PermGen space/Metaspace overflow – The objects that permanent generation stores include class information and constants. The JDK 1.8 uses Metaspace to replace the permanent generation. This error is usually reported because the number of classes loaded is too large or the size is too big. You can modify the-XX:MaxPermSize or-XX:MaxMetaspaceSize to expand the PermGen space/Metaspace.
Unable to create a new native thread. Each Java thread needs to occupy a certain amount of memory space. When the JVM sends a request to the underlying operating system to create a new native thread, such an error mentioned above will be reported if there aren't enough resources to be allocated. Possible causes are insufficient native memory, the number of threads exceeding the limit of the maximum number of threads in the operating system caused by thread leak, ulimit, or the number of threads exceeding the kernel.pid_max. You need to upgrade resources, limit the size of the thread pool, and reduce the size of the thread stack.
Here's a scenario I think many of you have encountered. Java applications deployed in Kubernetes often restart, and the exit status of the container is exit code 137 reason: all information on OOM Killed points to obvious OOM. However, JVM monitoring data shows that the heap memory usage does not exceed the maximum heap memory limit Xmx. What's more, after the OOM automatic heapdump parameter is configured, no dump file is generated when OOM occurs.
According to the preceding background, Java applications in containers may have two types of OOM exceptions: one is JVM OOM, and the other is container OOM. OOM of the JVM is an error caused by insufficient space in the JVM memory area. The JVM actively throws an error and exits the process. You can observe the data to see that the memory usage exceeds the upper limit, and the JVM will leave a corresponding error record. The OOM of containers is a system behavior. The memory used by the entire container process group exceeds the Cgroup limit and is killed by the system OOM Killer. Relevant records are left in system logs and Kubernetes events.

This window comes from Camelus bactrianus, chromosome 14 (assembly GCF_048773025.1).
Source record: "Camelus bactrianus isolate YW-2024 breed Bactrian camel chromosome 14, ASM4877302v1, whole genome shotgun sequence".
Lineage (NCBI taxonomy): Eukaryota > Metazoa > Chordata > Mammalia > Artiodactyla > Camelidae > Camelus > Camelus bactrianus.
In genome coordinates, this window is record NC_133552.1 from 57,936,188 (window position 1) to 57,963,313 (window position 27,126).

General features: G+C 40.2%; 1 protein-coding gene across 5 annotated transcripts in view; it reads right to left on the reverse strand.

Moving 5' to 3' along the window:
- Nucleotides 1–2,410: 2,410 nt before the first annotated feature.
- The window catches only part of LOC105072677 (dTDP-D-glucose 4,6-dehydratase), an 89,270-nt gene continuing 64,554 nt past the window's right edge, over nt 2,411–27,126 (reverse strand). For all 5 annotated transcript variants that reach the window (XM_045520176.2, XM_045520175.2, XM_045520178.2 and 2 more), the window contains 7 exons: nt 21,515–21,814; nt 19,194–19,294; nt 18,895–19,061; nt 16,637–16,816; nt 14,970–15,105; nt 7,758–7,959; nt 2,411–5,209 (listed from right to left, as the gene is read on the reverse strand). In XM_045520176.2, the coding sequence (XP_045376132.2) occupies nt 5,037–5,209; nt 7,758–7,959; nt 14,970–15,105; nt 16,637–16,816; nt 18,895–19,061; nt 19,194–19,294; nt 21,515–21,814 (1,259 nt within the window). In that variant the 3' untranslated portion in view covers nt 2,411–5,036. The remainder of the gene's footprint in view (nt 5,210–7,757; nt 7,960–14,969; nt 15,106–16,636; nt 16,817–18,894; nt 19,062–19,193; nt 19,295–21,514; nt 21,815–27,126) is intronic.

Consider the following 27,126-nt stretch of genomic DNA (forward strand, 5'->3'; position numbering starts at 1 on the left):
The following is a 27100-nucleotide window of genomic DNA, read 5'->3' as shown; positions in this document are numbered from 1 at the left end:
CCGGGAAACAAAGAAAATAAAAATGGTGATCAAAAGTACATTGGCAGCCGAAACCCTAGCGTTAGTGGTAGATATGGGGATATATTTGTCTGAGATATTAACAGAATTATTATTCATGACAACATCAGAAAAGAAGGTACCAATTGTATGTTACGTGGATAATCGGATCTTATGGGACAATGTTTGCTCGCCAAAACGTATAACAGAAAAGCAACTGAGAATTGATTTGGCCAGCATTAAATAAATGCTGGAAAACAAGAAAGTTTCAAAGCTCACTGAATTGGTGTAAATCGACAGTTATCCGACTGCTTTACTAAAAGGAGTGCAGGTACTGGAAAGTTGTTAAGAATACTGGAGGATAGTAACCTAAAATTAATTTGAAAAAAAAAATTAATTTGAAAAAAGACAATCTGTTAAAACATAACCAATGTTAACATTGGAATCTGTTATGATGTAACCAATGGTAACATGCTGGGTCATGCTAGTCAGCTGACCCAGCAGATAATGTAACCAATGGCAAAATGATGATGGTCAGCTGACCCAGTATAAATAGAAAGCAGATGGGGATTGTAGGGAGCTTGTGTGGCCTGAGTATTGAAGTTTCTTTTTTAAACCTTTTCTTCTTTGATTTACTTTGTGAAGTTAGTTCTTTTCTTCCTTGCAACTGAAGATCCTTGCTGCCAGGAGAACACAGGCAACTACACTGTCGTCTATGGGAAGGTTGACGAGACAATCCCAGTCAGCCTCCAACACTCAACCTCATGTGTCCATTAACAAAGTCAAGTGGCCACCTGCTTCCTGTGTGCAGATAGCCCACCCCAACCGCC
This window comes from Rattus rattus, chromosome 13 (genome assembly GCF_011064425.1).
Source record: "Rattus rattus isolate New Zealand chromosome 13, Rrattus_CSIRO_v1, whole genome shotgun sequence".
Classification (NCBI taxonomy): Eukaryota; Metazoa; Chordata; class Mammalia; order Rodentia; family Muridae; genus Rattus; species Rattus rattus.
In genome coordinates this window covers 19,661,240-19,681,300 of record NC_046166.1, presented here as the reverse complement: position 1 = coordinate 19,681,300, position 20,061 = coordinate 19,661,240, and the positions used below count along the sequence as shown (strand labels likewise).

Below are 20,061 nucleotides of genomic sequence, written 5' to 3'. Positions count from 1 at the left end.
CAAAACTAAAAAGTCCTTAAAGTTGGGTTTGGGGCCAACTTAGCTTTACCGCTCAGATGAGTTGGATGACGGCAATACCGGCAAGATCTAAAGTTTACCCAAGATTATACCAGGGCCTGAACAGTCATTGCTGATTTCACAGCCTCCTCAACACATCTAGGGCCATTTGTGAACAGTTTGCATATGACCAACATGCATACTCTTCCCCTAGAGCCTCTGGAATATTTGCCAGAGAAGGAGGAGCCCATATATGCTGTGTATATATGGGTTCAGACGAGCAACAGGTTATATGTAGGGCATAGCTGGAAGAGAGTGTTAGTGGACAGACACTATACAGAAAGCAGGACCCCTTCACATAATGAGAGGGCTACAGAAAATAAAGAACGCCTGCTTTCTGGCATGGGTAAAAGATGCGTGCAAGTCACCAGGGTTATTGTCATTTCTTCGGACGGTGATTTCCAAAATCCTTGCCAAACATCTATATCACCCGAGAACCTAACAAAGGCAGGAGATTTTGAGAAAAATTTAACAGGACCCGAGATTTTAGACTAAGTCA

In general, Java program memory usage is limited by both JVM and Cgroup, in which Java heap memory is limited by Xmx parameters, and JVM OOM occurs when the memory exceeds the limit. The entire process memory is limited by the container memory limit value, and container OOM occurs after exceeding the limit. You need to make distinctions and troubleshoo OOM problems based on observation data, JVM error records, system logs, and Kubernetes events to adjust configurations as needed.
As mentioned above, the Java container OOM essentially means that the memory used by the Java process exceeds the Cgroup limit and is killed by the OOM Killer of the operating system. How do we view the memory of a Java process from the perspective of the operating system? The operating system and the JVM have their own memory models. How do they map? It is important to understand the memory relationship between the JVM and the operating system to explore the OOM problem of Java processes.
Taking the most commonly used OpenJDK as an example. The JVM is essentially a C++ process running on the operating system, so its memory model also has the general characteristics of Linux processes. The virtual address space of the Linux process is divided into kernel space and user space, and the user space is subdivided into many segments. Here, several highly relevant segments are selected to describe the mapping between JVM memory and process memory.
As mentioned above, the concept of heap space exists both in Linux process memory layout and JVM memory layout but differs immensely. Therefore, it is easy for us to confuse one with the other. The Java heap is smaller in scope than the heap of a Linux process. It is a segment of logical space established by the JVM on its process heap space, while the process heap space also contains memory data that supports the JVM virtual machine to run, such as the Java thread stack, code cache, GC, and compiler data.
In the eyes of Java developers, the objects opened up in Java code during running are all placed in the Java heap, so many people will equate Java heap memory with Java process memory. They also use the Java heap memory limit parameter Xmx as the process memory limit parameter and set the container memory limit to the same size as Xmx, only to find that the container is out of memory.
In essence, in addition to the heap memory (Heap), the JVM has the so-called non-heap memory (Non-Heap), excluding the memory managed by the JVM and the local memory that bypasses the JVM directly. The memory usage of the Java process is briefly summarized in the following figure:
JDK8 introduces the Native Memory Tracking (NMT) feature that tracks the internal memory usage of the JVM. By default, NMT is turned off and on using the JVM parameter:
-XX:NativeMemoryTracking=[off | summary | detail]
$ java -Xms300m -Xmx300m -XX:+UseG1GC -XX:NativeMemoryTracking=summary -jar app.jar
Here, the maximum heap memory is limited to 300 MB, G1 is used as the GC algorithm, and NMT is enabled to track the memory usage of the process.
Note: Enabling NMT results in a performance overhead of 5% -10%.
After NMT is enabled, you can use the jcmd command to print the JVM memory usage. Here, only the memory summary information is displayed. The unit is set to MB.
$ jcmd <pid> VM.native_memory summary scale=MB
Native Memory Tracking: Total: reserved=1764MB, committed=534MB